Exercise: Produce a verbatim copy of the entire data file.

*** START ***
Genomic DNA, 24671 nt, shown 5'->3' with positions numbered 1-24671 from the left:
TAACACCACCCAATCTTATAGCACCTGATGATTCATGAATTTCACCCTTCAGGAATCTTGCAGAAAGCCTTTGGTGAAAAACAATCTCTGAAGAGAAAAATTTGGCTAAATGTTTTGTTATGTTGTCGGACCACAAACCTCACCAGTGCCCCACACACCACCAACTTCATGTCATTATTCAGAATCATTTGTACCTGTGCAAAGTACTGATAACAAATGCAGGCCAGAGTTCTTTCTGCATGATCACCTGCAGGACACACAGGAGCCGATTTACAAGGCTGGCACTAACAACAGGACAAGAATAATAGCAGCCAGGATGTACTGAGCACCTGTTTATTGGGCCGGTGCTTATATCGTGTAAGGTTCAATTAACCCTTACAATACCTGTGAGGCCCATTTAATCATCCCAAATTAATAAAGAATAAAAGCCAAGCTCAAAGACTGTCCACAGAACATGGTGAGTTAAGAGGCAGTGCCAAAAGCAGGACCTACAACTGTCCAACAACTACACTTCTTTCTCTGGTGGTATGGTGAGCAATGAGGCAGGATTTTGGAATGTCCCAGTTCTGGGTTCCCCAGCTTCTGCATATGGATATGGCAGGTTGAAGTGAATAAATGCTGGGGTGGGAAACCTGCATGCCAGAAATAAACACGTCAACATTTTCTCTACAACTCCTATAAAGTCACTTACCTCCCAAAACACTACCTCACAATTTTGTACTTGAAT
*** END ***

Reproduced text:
Genomic DNA, 24671 nt, shown 5'->3' with positions numbered 1-24671 from the left:
TAACACCACCCAATCTTATAGCACCTGATGATTCATGAATTTCACCCTTCAGGAATCTTGCAGAAAGCCTTTGGTGAAAAACAATCTCTGAAGAGAAAAATTTGGCTAAATGTTTTGTTATGTTGTCGGACCACAAACCTCACCAGTGCCCCACACACCACCAACTTCATGTCATTATTCAGAATCATTTGTACCTGTGCAAAGTACTGATAACAAATGCAGGCCAGAGTTCTTTCTGCATGATCACCTGCAGGACACACAGGAGCCGATTTACAAGGCTGGCACTAACAACAGGACAAGAATAATAGCAGCCAGGATGTACTGAGCACCTGTTTATTGGGCCGGTGCTTATATCGTGTAAGGTTCAATTAACCCTTACAATACCTGTGAGGCCCATTTAATCATCCCAAATTAATAAAGAATAAAAGCCAAGCTCAAAGACTGTCCACAGAACATGGTGAGTTAAGAGGCAGTGCCAAAAGCAGGACCTACAACTGTCCAACAACTACACTTCTTTCTCTGGTGGTATGGTGAGCAATGAGGCAGGATTTTGGAATGTCCCAGTTCTGGGTTCCCCAGCTTCTGCATATGGATATGGCAGGTTGAAGTGAATAAATGCTGGGGTGGGAAACCTGCATGCCAGAAATAAACACGTCAACATTTTCTCTACAACTCCTATAAAGTCACTTACCTCCCAAAACACTACCTCACAATTTTGTACTTGAAT